Note: This is day 27 of National Preparedness Month . Follow this year’s campaign on Twitter by searching for the #NatlPrep hash tag.
This month, as part of NPM16, I’ll be rerunning some edited and updated older preparedness essays, along with some new ones.
Growing up on the west coast of Florida during the tropically active 1960s, I got used to the `drill' of preparing for hurricanes at a very early age. The first storm I really remember was Hurricane Donna in 1960 - which put a large tree limb across our roof as it crossed the state and ran up the East Coast.
During my `formative years’ a lot of named storms crossed my path (I spent most of that time living in the green circle around Tampa Bay), and like most kids in Florida, I kept a hurricane tracking map on my bedroom wall to monitor their progress.
I knew their strength, forward speed, and direction of movement, and dutifully updated the map every 6 hours. Call it therapeutic. But I took comfort in knowing where these storms were, where they were likely headed, and knowing when they posed a potential threat - and more importantly – when they didn’t.
I was involved, and so I felt in control.
When you add in cold war jitters, the 1962 Cuban Missile Crisis, constant school duck & cover drills and evacuations, CONELRAD alerts on TV, and films like Survival Under Atomic Attack and `Bert the turtle’ PSAs in elementary school, you’d think you’d have a recipe for night terrors and phobias.
But surprisingly, most of us just took it in stride. In large part, I believe, because we were encouraged at a very young age to participate in disaster preparedness. The lesson was that threats were something you prepared for, not worried about.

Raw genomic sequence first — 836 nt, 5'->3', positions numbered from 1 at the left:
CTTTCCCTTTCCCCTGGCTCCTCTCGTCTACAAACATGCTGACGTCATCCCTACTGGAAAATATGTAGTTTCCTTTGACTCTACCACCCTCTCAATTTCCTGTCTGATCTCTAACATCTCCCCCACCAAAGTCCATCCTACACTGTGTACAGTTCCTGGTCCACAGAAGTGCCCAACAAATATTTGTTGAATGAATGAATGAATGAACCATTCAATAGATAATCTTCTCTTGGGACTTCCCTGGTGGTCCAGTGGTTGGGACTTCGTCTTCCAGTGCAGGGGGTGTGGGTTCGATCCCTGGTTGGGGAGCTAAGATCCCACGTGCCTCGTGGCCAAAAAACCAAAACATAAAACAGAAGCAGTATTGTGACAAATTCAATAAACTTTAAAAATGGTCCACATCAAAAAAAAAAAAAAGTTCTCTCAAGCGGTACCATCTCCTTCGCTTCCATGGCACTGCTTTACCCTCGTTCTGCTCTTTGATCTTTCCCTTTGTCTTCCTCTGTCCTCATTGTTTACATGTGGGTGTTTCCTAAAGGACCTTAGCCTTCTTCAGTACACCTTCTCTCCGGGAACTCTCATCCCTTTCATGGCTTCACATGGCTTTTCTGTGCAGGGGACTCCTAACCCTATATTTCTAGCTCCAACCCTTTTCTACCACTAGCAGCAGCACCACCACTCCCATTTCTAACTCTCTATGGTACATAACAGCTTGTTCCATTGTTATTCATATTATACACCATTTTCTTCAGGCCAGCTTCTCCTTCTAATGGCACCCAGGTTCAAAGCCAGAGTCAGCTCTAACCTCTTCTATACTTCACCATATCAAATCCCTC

Fortunately, disaster preparedness – particularly for kids - has come a long way from the grim messaging of the cold war.Today, our concerns are focused more on natural disasters, like floods, hurricanes, and earthquakes. Scenarios that are far more survivable than an all-out nuclear attack, and that can be approached in a more `kid-friendly’ fashion.
Still, the core message – that disasters happen, and we should all be prepared – hasn’t changed.
Ready.gov’s kid friendly preparedness page contains games and activities for kids along with information for parents and educators on how to teach simple, but effective preparedness lessons.
Many states have their own preparedness site for kids, such as Florida Division of Emergency Management’s Kids Get A Plan page, which provides an excellent interactive introduction to preparedness for children.
Most of these programs are designed for younger kids, so I was pleased last year to find an online disaster preparedness game more suitable for older kids; the ISDR: The `Stop Disasters’ Simulation Game. The game has five scenarios, with three levels of difficulty in each, to choose from. Earthquake, tsunami, hurricane, wildfire or flood.
For more ideas on teaching kids to be disaster and earthquake resilient SHAKEOUT.ORG has a long list of educational resources divided up by suitable school grade brackets (K-6, 7-12).
Although most parents want to protect their kids from undo worry - when a disaster threatens, it threatens all of us – regardless of our age.Helping kids to understand more about emergency preparedness and community resilience will help them cope (and perhaps, even help) in the event they, or their community, are caught up in a disaster.